Far East Russia being farmed by Chinese
"It is no longer necessarily the fears that the Russians are going to be swamped by gazillions of Chinese," said Bobo Lo, associate fellow at Chatham House and an expert in Sino-Russian relations.
"Now it is slightly different, and more that the Chinese are a rising economic power, that part of Russia is struggling and China will inexorably take over."
FEARS OF CHINA
Russian fears of Chinese encroachment in its under-populated Far East have eased since the 1990s, but while Russia has vowed to rejuvenate the impoverished region, it is still reluctant to rely entirely on China. Unfortunately for Moscow, the Chinese remain the only ones willing to invest.
"There is already a feeling (from the Russians) in the bilateral relationship that they are being outmatched, and this makes them anxious," said Lo.
"It is bad enough being a resource appendage to the West and it is worse if you are a resource appendage to a country to which you have felt superior for the last 300 years."
The Far East received $9.9 billion of foreign investment in 2011, according to Russia's Federal Statistics Service, accounting for just 5 percent of the amount received by Russia as a whole. More than three quarters of the total was spent on the development of oil and gas in Sakhalin, a resource-rich island off the Far East coast, north of Japan.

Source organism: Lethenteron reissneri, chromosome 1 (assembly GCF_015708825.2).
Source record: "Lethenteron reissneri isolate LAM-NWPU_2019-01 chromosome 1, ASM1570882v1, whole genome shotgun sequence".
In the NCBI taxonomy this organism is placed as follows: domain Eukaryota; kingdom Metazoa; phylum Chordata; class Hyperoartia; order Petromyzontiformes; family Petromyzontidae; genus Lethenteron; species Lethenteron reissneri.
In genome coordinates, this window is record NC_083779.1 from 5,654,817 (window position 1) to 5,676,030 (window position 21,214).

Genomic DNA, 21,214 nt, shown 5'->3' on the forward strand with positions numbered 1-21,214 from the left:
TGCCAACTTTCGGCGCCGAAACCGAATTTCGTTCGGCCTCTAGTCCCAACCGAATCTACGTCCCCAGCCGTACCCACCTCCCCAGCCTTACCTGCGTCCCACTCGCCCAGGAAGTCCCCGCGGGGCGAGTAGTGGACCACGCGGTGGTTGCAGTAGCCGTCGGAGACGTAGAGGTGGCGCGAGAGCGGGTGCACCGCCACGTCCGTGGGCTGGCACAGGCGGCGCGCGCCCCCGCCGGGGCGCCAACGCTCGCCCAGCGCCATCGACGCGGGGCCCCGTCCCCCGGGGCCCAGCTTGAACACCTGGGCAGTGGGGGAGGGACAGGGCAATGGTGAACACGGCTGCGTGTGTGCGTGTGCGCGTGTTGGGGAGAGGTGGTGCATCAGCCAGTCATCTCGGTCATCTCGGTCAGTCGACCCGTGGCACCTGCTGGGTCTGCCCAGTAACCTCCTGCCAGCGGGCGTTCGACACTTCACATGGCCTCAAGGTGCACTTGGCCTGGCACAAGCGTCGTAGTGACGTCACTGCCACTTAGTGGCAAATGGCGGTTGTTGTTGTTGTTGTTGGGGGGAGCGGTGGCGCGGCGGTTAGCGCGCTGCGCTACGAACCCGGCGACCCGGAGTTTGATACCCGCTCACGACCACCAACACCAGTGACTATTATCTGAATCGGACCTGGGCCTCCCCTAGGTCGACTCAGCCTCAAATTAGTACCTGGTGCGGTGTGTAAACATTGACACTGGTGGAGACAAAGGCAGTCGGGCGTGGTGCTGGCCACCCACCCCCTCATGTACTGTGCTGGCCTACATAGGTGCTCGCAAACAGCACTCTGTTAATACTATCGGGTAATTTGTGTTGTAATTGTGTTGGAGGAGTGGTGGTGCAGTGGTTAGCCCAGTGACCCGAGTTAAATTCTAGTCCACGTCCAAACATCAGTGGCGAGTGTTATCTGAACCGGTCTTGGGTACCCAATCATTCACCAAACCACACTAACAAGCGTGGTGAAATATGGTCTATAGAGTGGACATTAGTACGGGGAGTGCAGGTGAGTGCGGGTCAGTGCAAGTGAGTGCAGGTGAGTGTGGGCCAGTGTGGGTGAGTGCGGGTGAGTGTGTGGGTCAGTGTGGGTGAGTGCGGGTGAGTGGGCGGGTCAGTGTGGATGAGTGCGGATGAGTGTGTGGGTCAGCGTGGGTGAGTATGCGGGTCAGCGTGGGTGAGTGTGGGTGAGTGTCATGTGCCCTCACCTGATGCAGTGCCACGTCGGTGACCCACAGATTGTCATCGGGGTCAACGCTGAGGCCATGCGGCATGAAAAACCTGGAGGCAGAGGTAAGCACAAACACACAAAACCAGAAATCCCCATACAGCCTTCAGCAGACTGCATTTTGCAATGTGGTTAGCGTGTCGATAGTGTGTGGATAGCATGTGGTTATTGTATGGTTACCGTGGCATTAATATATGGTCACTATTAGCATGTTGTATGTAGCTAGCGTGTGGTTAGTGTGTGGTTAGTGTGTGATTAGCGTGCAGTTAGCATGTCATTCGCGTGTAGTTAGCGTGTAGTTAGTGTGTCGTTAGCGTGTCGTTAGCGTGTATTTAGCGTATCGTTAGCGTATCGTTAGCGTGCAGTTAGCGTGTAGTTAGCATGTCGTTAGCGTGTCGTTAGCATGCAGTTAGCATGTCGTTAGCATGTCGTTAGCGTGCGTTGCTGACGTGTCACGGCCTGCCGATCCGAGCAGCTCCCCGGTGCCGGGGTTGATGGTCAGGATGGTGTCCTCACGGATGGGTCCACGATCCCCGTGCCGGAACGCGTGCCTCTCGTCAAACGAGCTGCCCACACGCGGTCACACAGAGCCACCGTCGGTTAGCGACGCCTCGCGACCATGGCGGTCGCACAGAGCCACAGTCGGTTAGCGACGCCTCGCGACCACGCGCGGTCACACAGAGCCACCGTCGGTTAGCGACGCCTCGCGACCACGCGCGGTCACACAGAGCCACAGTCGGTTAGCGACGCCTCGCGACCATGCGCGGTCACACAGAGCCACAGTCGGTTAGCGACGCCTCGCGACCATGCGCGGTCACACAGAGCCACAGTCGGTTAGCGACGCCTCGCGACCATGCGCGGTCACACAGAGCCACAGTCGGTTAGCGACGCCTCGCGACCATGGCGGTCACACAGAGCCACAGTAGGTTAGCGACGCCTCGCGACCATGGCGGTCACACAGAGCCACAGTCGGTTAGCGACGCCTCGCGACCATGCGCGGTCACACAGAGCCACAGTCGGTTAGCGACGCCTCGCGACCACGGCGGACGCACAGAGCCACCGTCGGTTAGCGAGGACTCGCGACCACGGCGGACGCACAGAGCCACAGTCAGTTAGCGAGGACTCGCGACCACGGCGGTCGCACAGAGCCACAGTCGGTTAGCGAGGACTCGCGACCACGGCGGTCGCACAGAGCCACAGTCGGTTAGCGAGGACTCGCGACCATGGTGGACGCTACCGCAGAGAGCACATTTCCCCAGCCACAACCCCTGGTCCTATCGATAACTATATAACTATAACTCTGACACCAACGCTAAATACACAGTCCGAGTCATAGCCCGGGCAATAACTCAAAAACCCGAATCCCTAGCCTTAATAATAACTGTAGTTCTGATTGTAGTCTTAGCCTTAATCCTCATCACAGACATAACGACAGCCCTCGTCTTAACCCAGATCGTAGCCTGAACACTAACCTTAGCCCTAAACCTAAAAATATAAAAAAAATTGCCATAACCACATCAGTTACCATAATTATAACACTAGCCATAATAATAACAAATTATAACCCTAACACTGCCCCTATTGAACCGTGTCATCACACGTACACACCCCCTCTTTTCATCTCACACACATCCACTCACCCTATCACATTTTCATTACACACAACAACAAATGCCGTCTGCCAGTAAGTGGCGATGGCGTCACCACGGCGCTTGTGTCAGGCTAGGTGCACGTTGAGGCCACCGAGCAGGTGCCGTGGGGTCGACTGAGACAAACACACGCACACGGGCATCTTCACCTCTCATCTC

Ussuriysk, about 100 km (62 miles) north of Vladivostok and 60 km (37 miles) east of the Chinese border, was once controlled by a succession of Chinese dynasties and built over the last century from the proceeds of logging and food production.
One of the first areas in Russia to open up to Chinese business in the 1980s, it has also benefited from the establishment of a free trade zone that has brought investment from 26 Chinese firms since its foundation in 2006.
Widespread fears about the region being flooded by Chinese migrants have not come to pass. Dongning Huaxin's Li said his company has been doing its utmost to ease the concerns and ensure that local labor is used on farms. He said local Russian farmers now make up around 60 percent of a total workforce of 600.
But the problem is that the local population has dwindled, and those left behind are mostly unwilling to do agricultural work, Li said. "This is how I see it: if Chinese labor left the Russian Far East, the region would grind to a halt," he said. "Take our pig farm: Russians don't like pigs and we can't find people to work on it and we can only hire Chinese to do it."
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